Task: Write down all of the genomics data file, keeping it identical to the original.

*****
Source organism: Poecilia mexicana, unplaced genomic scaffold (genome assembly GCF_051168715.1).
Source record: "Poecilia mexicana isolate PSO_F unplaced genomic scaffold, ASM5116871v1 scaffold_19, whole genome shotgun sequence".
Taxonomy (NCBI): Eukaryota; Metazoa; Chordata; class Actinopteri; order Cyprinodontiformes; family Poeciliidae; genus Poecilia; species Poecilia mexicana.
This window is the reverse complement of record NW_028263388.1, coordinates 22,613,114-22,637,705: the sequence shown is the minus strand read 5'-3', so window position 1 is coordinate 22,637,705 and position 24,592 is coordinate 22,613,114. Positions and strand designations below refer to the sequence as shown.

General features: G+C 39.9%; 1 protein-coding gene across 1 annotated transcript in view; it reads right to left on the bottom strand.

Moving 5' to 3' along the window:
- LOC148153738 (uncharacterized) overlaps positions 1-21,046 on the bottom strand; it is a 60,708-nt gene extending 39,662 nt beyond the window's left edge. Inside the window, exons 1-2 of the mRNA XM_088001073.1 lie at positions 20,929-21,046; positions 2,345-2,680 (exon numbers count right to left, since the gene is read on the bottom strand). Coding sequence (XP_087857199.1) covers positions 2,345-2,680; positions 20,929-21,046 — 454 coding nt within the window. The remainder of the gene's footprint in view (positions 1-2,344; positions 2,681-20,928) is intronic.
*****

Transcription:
Source organism: Poecilia mexicana, unplaced genomic scaffold (genome assembly GCF_051168715.1).
Source record: "Poecilia mexicana isolate PSO_F unplaced genomic scaffold, ASM5116871v1 scaffold_19, whole genome shotgun sequence".
Taxonomy (NCBI): Eukaryota; Metazoa; Chordata; class Actinopteri; order Cyprinodontiformes; family Poeciliidae; genus Poecilia; species Poecilia mexicana.
This window is the reverse complement of record NW_028263388.1, coordinates 22,613,114-22,637,705: the sequence shown is the minus strand read 5'-3', so window position 1 is coordinate 22,637,705 and position 24,592 is coordinate 22,613,114. Positions and strand designations below refer to the sequence as shown.

General features: G+C 39.9%; 1 protein-coding gene across 1 annotated transcript in view; it reads right to left on the bottom strand.

Moving 5' to 3' along the window:
- LOC148153738 (uncharacterized) overlaps positions 1-21,046 on the bottom strand; it is a 60,708-nt gene extending 39,662 nt beyond the window's left edge. Inside the window, exons 1-2 of the mRNA XM_088001073.1 lie at positions 20,929-21,046; positions 2,345-2,680 (exon numbers count right to left, since the gene is read on the bottom strand). Coding sequence (XP_087857199.1) covers positions 2,345-2,680; positions 20,929-21,046 — 454 coding nt within the window. The remainder of the gene's footprint in view (positions 1-2,344; positions 2,681-20,928) is intronic.